Rain fell at opportune times for cotton producers in the Missouri Bootheel this season, turning a near catastrophe into one of the best crops ever, according to Bobby Phipps, Extension cotton specialist for Missouri.

That was Phipps' assessment after Missouri producers appeared to have once again missed the brunt of a tropical storm, Lili, that played havoc with crops in other parts of the Mid-South. Growers in Tennessee weren't quite as fortunate, specialists say.

“The crop is looking pretty good,” said Phipps. “We just need some dry weather so we can pick. Most of it is defoliated and looks real good.” On the other hand, he says, “a lot of leaves have stuck on the crop this time, and regrowth is the worst I've seen for Missouri.”

As of Oct. 7, about a third of the southeast Missouri crop had been harvested, with above average yields reported. With weather forecasts favorable for getting back in the field “It looks like we're going to get a lot picked this week,” Phipps said.

Grades, however, may be less than desirable “with all the moisture we've been getting. We may have more 42s and 43s.”

USDA is projecting an 800-pound yield for the Bootheel, 150 pounds above average. Phipps believes the final yield — if the weather holds — could be 775 pounds to 800 pounds. “We're going to have a good crop, although it's been an expensive crop. On June 1, I thought we had a horrible crop in the making (due to a cold, wet planting season).”

In Tennessee, meanwhile, recent rains have hurt cotton yield and quality, delayed harvesting and put some low lying cotton fields under water, according to Tennessee Extension cotton specialist Chism Craig.

Tropical storms Isidore and Lili “put us behind,” Craig said. “We should be close to 40-50 percent picked by now.” About 25 percent of the west Tennessee cotton crop was picked as of Oct. 7, with about 75 percent defoliated.

“The storms have also knocked some cotton on the ground, and our grades aren't going to be as good,” Craig said. “We have some cotton that is stained and spotted.”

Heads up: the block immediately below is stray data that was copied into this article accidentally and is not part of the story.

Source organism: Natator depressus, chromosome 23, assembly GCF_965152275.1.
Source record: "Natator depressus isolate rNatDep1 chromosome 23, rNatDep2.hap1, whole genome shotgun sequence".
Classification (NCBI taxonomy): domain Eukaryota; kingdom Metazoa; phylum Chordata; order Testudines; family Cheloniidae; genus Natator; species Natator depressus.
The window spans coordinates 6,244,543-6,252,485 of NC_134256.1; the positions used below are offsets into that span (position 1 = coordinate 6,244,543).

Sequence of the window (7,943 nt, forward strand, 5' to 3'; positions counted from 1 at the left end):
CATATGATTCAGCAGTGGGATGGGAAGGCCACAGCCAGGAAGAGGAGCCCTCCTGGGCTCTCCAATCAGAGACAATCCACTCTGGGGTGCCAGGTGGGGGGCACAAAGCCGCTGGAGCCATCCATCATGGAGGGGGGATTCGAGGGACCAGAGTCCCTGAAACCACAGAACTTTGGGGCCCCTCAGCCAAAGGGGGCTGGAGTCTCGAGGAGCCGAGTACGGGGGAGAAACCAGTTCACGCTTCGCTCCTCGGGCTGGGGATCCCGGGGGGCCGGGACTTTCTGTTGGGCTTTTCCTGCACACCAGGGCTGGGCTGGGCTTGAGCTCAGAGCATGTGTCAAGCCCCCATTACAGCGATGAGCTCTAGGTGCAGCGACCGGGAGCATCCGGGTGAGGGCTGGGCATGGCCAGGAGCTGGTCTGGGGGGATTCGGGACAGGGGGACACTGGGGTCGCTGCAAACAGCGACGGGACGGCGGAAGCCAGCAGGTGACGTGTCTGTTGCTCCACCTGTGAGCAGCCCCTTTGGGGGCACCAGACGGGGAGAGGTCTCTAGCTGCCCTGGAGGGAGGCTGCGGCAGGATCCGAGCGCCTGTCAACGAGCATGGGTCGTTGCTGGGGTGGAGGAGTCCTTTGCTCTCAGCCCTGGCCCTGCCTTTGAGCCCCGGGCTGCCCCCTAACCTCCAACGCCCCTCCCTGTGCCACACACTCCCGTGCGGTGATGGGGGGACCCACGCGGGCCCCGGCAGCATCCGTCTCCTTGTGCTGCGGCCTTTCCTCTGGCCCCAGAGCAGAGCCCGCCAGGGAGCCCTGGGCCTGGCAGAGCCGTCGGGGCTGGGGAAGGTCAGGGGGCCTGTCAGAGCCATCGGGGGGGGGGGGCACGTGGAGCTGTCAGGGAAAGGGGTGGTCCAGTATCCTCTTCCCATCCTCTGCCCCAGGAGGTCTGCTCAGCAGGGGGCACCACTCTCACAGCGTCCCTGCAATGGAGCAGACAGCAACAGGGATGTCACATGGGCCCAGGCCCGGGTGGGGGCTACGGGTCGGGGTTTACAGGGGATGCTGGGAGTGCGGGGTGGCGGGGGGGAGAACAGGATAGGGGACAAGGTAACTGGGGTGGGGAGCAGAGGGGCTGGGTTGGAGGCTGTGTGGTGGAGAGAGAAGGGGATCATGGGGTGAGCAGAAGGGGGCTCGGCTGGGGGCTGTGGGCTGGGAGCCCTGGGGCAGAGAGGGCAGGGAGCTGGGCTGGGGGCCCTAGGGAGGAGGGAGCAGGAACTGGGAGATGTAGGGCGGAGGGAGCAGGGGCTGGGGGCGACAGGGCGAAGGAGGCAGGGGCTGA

Craig noted that some farmers in the area decided to wait for the tropical storms to pass before knocking leaves off their cotton “thinking they'd be better off with the leaves on,” he said. “But for a while there, it seemed like every time we'd get back in the field picking, we'd run into another storm.

Rainfall that fell over much of the north Delta over the first weekend in October was minimal in west Tennessee, according to Craig, “and we have some farmers who will try to get started picking again on Oct. 8. We have a pretty decent forecast for the next few days.”

Tropical storms also flooded many low-lying cotton fields, according to Craig. The specialist is currently surveying county agents to determine the extent of the damage. One agent reported 4,000 acres lost in Crockett County.

Craig estimates that west Tennessee will yield around 600 pounds of cotton this year compared to last year's state record crop of 763 pounds. Unfortunately, Mother Nature was less than generous in her allocation of rainfall this season.

“The areas where we see good yields are the counties where we only have 25,000 acres to 35,000 acres of cotton,” he said. “The areas where we have the majority of our cotton in Crockett, Haywood, Lauderdale, Dyer and Gibson stayed pretty dry this summer.”


e-mail: erobinson@primediabusiness.com